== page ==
Friday, March 27, 2009

There is no "Panic" here, Wall Street is not America, and the People Are With the President 1895

The people in the country at large are not likely to be affected by the lamentations of Wall street or to recognize in a panic on the stock market any real disaster to our domestic industries. The country will not be frightened into submission to England's arrogant pretensions because a few speculators are forced to the wall by a flurry in gambling circles. If foreigners choose to get alarmed over the situation, and to send their stocks and bonds to New York for sale at a loss, that is no concern of the American people. The fact does not mean that the railroads, mines, and manufactories upon which these stocks and bonds are based have lost their earning powers, and that is the only question with which we need concern ourselves. The whole aim and purpose of this unloading of American securities by foreign holders is to frighten or disuade us from the course we have marked out for ourselves.

The President has touched a patriotic chord, and the American people have responded with instant and harmonious enthusiasm. The whole Nation is behind him. What is needed, and what the president, no doubt, wants, is a retirement of the Treasury demand notes and the substitution for them of a currency equal in volume and in value, but divested of that prerogative which at present constitutes our greatest peril and embarrassment. This is not beyond the reach of immediate achievement.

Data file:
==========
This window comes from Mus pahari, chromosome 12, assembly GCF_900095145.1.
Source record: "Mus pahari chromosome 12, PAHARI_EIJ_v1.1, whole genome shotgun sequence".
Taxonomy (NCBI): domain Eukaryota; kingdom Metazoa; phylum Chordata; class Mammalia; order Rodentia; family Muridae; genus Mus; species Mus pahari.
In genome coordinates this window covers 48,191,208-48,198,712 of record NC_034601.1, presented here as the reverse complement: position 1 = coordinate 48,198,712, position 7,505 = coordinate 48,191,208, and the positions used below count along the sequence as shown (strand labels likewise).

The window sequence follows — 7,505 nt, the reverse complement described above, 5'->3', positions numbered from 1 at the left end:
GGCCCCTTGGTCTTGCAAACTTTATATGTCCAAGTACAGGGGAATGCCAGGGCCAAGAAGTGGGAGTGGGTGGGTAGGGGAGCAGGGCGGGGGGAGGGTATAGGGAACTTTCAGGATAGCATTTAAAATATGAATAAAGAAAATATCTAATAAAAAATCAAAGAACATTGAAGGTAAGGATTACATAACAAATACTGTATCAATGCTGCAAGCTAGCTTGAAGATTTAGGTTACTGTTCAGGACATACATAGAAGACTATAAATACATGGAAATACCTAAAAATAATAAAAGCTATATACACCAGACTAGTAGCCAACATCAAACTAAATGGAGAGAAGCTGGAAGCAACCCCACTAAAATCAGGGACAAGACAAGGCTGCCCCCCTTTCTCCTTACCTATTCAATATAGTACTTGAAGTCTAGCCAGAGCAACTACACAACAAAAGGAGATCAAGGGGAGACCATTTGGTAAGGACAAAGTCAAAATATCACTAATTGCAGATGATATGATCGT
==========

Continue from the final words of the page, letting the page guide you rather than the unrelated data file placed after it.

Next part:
Unquestionably some legislation of this kind is imperative. Unquestionably it is the solemn duty of Congress to address itself to that task in a spirit of patriotic statesmenship. It is evident that Europe is now endeavoring to divert the United States from its present purpose, and that Europe has her allies in all the great American markets. The usurer and the money changer know neither creed nor nationality. At all times and in all places either is a man without a country, who knows only the god of avarice. It behooves us, therefore, as a people, to protect ourselves, to place our Treasury beyond the reach of any foe, to erect financial bulwarks against which neither the avowed foe nor the disguised traitor may prevail. This we can do. This the President asks us to do.

Source of information was transcribed verbatim from the New York Times December 24, 1895

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